The first law of thermodynamics states that energy cannot be created or destroyed. Except in extraneous cases about which I am most certainly not qualified to discuss, something cannot arise from nothing. What makes music so amazing is its ability to defy this fundamental law. This week, I will be focusing on the Czech nationalist movement of music, and how, within the span of just a few decades, nothing turned into something that would endure for years.
Up until the 19th century, England, Italy, France and Germany were the main producers of music in Europe. With globalization during this century, however, aspiring composers and musicians from musically underdeveloped countries were able to achieve international recognition. The Romantic era of composition lasted roughly from 1810 until around the first World War. This era was characterized by emotional and densely orchestrated works, including major symphonies, concertos, tone poems and operas. At this time, waves of nationalism passing through Europe led to ‘national schools’ of music, where aspiring musicians and composers came to learn in a country’s signature style which was often influenced by folk songs, natural landscape and history.
One of the most amazing success stories of a national school of composition is that of the Czechs’. Czech nationalist composers, namely Bedřich Smetana, Antonín Dvořák and Leoš Janáček, were integral in the development of the Czech style of composition. Smetana pioneered the use of the Czech natural landscape as a source of inspiration for his compositions, and wrote a series of tone poems — an orchestral work telling a story — entitled “Mà Vlast,” or “My Country.” The most notable movement of this work, “Vltava,” depicts the movement of the Moldau River from its beginnings as a small spring and its transformation into one of the largest rivers in Europe. Around 20 years after Smetana achieved international recognition, Dvořák set out to do the same, and, in 1892, famously traveled to the United States to aid in the establishment of an American school of composition. Just as he had done in Bohemia to help advance the Czech nationalist style, Dvořák wove folk melodies of Native Americans and African Americans into his compositions to show conservative American composers how they could use the unique aspects of their country to establish an equally unique musical style. Dvořák wrote several pieces about his experiences in America, including one of his most famous works, his ninth symphony, nicknamed the “New World Symphony,” which employs American folk melodies. Soon after Dvořák and Smetana had established themselves and the Czech nationalist style of composition, other composers, such as Leoš Janáček, followed in their footsteps and used Czech and other Eastern-European folklore to spark inspiration. Once the Czechs had a style of composition that they could call their own, along with several internationally recognized composers, the entire country saw a wave of patriotism coming into the 20th century.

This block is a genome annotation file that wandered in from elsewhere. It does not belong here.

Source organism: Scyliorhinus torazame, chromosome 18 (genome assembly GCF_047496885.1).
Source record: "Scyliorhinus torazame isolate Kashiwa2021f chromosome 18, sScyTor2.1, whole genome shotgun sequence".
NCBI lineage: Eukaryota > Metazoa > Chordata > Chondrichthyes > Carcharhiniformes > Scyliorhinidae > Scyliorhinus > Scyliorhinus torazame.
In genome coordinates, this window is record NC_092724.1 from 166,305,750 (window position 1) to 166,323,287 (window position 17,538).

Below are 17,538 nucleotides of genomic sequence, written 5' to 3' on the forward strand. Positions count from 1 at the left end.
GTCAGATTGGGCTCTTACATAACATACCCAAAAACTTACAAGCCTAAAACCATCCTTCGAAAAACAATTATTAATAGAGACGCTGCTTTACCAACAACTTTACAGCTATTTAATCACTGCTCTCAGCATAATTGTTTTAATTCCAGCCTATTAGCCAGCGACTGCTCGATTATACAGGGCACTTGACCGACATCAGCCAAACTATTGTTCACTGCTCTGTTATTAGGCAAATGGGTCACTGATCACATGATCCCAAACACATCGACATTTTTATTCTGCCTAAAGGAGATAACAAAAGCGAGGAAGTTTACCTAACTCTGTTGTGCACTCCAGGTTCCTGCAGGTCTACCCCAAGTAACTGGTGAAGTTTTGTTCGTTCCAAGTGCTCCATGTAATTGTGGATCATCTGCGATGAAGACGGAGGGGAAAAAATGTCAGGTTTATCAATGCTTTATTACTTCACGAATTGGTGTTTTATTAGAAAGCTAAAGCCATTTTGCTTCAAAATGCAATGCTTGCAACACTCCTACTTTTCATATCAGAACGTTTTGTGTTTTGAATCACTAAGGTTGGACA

Bedřich Smetana: “Mà Vlast,” Overture to the Bartered Bride
Antonín Dvořák: Symphony No. 9, “From the New World,” String Quintet No. 3 in E-Flat Major
Leoš Janáček: “Idyll for Strings”